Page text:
He's gone. She didn't hear the door -- but then she wasn't particularly listening for it. At least he's gone. She can relax and read her magazine.

"It takes all kinds, eh, Ev?" It takes all kinds -- Beverly says that a lot. No answer from the kitchen. Probably he just didn't hear.

"You want some coffee or something back there, Ev?" Still no answer. She isn't supposed to leave the front empty, but what if something's happened to Ev?

"Hey, Ev, you okay back there? Ev?"

The kitchen is empty. Ev only works for the place, but from the pride he shows, always cleaning and polishing everything, you'd think he owned it. He hardly ever takes a break. Even if he did slip out for cigarettes or something, he'd never leave, even for a couple of minutes, without letting her know.

She checks the back door -- the kitchen gets pretty hot with the fryers and the oven going full tilt. He could have stepped out back for a minute to cool off or have a smoke.

No sign of him. The parking lot is empty. The street is totally deserted.

Somewhere deep inside her something begins to boil over. Her skin goes all clammy. She's beginning to feel bees buzzing around inside her head, the way she did one time when she was little and she got lost, making a wrong turn on the way home from the library. Everything looked kind of familiar, but she didn't know how to get back to where she belonged. Lost. Abandoned.

She looks up and down the street. No one. Nothing. Absolutely nothing moves.

So what's so unusual about the street being empty at three in the morning? She squeezes the anxiety down into a little knot deep in her throat and forces herself to go back into the shop.

The fears, the stories her mother worries her with, always have to do with people -- burglars, perverts, motorcycle gangs. Evil, sleazy, twisted people -- never the lack of people -- never emptiness -- never loneliness. How can nobody hurt you? What can nothing do to you?

She waits. The time is marked by the sound of her breathing. Nothing -- absolutely nothing else. One, two, five, ten minutes. No one comes. She moves to the big plate-glass window to stare out at the empty sidewalk. It might as well be a painting.

Nothing moves. After an eternity a little puff of wind stirs up an eddy of candy wrappers and dust, but after a few quick heartbeats it's gone. It never happened. The silence, the emptiness, seeps into the shop like a syrup. Breathing becomes difficult.

Movement of any sort is now nearly impossible. It's 3:38 -- the bus will be along in another three minutes. It's always on time this hour of the night. The next time through the route at 4:38, the driver will come inside just long enough to get his coffee -- two creams, no sugar.

Or maybe he won't. Maybe she'll lose her job, but she has to do it. She has to do it while she can still move. She struggles against the suffocating entropy to pull on her sweater. She has to leave. It's not really her fault -- she could at least lock up if they'd trust her with a key. She peeks into the back. Still no sign of Ev.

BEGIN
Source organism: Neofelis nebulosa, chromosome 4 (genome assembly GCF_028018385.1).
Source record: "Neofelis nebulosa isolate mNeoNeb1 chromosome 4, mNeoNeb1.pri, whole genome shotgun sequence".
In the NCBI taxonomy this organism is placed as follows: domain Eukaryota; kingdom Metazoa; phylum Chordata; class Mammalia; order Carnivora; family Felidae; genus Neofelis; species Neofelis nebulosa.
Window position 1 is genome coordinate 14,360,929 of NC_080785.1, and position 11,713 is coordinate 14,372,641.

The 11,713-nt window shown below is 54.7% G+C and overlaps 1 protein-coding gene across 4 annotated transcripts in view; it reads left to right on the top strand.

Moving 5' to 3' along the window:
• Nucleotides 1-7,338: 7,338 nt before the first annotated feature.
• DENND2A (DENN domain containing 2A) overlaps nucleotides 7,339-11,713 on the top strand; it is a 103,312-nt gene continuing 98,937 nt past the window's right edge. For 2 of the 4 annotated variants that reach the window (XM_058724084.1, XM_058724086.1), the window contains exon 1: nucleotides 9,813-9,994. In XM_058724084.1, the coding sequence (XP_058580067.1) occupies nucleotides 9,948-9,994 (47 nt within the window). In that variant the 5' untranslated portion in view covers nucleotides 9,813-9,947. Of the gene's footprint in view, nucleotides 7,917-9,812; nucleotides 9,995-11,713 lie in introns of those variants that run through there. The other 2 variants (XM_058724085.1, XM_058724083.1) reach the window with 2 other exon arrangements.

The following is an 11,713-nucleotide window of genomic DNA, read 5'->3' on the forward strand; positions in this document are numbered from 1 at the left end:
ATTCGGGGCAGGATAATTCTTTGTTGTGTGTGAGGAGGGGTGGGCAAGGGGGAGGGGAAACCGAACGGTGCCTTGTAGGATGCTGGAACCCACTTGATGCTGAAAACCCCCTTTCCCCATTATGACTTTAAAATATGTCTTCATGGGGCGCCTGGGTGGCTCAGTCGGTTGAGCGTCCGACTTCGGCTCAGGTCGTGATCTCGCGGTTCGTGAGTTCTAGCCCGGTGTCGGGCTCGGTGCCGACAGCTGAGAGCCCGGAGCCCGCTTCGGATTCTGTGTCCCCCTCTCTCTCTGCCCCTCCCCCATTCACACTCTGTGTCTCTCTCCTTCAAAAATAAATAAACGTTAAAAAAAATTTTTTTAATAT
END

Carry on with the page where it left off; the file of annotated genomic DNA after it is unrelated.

She waits. Three, four, five minutes. Ten. She can see the big clock in the shop even from across the street at the bus stop.

3:52 -- still no bus. Nothing. No one. She could go back inside and call a cab, but it won't do any good. Nobody will answer.

There won't be anyone. No one on the phone. No one on the street. No one to make real her fears of attack along the two interminable blocks from her own bus stop to her house. No one to offer comfort. No one to speak the words that might relieve the pressure building against her chest -- her lungs, her heart.

The world has emptied itself --

-- shaking off the people like so many fleas.

G. L. Eikenberry ( is a frequent InterText contributor who works as a freelance information systems and communications consultant in Canada. He's been writing fiction for more than twenty years. His work has been published in a wide (often obscure and mostly Canadian) variety of hard-copy publications as well as in electronic media.

InterText stories written by G. L. Eikenberry: "Eddie's Blues" (v3n5), "Reality Error" (v4n2), "The Loneliness of the Late-Night Donut Shop" (v4n4), "River" (v5n1), "Oak, Ax and Raven" (v6n2), "Schrödinger's Keys" (v7n1).

"The Loneliness of the Late-Night Donut Shop" appeared in the 1994 edition of the Best-Of-Net-Fiction anthology eScene.

InterText Copyright © 1991-1999 Jason Snell. This story may only be distributed as part of the collected whole of Volume 4, Number 4 of InterText. This story Copyright © 1994 G. L. Eikenberry.